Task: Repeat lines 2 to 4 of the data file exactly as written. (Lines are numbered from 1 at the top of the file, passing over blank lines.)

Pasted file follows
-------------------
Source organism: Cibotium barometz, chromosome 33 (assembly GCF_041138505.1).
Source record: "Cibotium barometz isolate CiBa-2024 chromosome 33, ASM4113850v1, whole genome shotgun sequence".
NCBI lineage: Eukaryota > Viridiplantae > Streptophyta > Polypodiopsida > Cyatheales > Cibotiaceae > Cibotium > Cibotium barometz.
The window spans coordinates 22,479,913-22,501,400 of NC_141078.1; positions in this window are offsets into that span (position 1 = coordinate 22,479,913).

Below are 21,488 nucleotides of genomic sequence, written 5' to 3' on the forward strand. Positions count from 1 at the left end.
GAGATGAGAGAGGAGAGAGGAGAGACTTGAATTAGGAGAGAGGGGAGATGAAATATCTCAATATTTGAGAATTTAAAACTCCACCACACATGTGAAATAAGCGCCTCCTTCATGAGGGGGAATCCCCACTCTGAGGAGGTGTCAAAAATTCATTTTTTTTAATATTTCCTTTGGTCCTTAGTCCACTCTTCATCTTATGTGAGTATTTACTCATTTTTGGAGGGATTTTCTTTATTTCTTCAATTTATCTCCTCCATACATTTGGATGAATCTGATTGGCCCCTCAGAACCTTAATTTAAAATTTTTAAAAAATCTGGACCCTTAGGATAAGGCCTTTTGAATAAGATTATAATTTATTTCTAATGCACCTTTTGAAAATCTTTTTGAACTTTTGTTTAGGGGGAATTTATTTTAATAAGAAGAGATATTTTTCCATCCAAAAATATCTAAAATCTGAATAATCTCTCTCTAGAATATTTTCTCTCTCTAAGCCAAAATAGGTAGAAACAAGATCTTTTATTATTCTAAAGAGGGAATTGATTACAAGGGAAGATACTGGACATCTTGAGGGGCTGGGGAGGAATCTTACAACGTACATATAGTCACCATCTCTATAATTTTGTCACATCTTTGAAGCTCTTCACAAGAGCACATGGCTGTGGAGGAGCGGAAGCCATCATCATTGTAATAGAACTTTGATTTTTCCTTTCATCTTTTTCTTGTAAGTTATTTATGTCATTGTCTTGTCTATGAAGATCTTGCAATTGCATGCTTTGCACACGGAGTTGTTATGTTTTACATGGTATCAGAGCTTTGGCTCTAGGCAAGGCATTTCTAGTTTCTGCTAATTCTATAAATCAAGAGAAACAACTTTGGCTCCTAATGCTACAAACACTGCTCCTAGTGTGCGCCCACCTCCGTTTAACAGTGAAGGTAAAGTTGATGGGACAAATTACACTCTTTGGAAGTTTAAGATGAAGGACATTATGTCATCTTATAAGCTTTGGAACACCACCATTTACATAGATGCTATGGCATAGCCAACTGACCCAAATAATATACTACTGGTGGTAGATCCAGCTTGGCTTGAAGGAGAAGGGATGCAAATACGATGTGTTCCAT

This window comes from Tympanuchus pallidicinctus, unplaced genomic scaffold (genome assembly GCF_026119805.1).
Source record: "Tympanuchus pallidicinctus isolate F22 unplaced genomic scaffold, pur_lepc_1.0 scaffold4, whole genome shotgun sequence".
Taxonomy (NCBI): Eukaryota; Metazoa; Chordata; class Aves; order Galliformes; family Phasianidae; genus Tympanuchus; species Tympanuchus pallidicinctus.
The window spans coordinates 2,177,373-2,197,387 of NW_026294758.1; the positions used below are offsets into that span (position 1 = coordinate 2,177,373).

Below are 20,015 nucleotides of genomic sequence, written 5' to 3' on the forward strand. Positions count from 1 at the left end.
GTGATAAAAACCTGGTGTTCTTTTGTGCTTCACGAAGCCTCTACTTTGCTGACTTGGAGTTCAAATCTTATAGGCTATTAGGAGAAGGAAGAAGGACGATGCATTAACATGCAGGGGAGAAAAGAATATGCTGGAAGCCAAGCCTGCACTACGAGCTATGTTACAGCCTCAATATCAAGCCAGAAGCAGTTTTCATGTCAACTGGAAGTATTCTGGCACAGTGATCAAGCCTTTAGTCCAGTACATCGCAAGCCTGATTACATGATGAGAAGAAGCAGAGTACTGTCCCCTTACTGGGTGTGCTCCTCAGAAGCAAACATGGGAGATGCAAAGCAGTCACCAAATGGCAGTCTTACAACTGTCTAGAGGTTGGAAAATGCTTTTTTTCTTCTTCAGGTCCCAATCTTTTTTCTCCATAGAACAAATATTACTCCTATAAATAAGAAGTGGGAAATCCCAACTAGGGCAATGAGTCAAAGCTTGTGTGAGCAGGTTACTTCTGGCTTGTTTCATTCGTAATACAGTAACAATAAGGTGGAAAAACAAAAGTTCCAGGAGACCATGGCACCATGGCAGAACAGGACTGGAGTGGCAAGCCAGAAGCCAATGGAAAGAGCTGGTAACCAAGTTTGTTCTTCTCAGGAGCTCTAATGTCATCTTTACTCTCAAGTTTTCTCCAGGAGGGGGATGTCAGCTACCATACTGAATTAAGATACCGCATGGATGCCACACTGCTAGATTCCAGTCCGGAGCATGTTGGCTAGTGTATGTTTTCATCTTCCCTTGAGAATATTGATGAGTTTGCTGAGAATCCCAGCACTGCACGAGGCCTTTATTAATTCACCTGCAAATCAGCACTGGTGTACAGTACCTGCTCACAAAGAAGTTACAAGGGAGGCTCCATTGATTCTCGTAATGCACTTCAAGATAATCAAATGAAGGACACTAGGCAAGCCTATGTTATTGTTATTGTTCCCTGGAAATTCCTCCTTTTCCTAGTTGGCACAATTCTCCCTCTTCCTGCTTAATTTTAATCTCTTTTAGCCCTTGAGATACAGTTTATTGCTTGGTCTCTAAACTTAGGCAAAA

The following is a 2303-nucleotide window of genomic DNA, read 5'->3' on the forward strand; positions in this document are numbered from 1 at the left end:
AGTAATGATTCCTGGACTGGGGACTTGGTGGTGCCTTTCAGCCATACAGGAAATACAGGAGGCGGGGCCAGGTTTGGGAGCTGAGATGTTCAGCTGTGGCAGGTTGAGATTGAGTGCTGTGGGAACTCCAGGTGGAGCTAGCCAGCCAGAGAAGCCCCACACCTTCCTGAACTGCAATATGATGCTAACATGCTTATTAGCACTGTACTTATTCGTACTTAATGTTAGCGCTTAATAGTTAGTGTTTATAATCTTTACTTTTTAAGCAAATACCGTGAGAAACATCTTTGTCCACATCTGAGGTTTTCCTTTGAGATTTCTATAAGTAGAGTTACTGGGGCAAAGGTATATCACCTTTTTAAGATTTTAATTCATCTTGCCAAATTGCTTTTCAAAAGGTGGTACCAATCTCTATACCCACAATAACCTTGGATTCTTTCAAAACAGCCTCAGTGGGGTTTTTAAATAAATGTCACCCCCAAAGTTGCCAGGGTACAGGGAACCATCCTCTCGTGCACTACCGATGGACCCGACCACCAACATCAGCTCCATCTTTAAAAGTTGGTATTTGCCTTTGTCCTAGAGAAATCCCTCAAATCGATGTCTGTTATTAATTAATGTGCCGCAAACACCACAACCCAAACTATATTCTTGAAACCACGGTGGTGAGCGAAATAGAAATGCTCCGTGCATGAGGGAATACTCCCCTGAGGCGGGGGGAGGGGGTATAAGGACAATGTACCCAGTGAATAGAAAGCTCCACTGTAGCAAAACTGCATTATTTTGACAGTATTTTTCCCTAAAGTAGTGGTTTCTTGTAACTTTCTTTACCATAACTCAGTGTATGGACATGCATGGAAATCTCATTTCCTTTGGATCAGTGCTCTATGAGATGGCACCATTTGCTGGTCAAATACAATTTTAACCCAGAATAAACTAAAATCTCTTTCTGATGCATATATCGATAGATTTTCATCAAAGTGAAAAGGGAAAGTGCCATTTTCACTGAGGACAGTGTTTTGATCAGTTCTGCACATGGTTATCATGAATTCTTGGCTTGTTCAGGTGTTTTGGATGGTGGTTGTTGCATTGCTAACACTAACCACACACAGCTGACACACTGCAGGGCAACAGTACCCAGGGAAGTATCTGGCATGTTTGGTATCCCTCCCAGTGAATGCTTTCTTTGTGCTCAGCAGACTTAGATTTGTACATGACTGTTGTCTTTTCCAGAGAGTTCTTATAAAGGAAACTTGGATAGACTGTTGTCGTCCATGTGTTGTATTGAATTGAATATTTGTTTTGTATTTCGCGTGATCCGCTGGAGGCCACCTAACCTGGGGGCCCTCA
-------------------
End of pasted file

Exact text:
Source record: "Cibotium barometz isolate CiBa-2024 chromosome 33, ASM4113850v1, whole genome shotgun sequence".
NCBI lineage: Eukaryota > Viridiplantae > Streptophyta > Polypodiopsida > Cyatheales > Cibotiaceae > Cibotium > Cibotium barometz.
The window spans coordinates 22,479,913-22,501,400 of NC_141078.1; positions in this window are offsets into that span (position 1 = coordinate 22,479,913).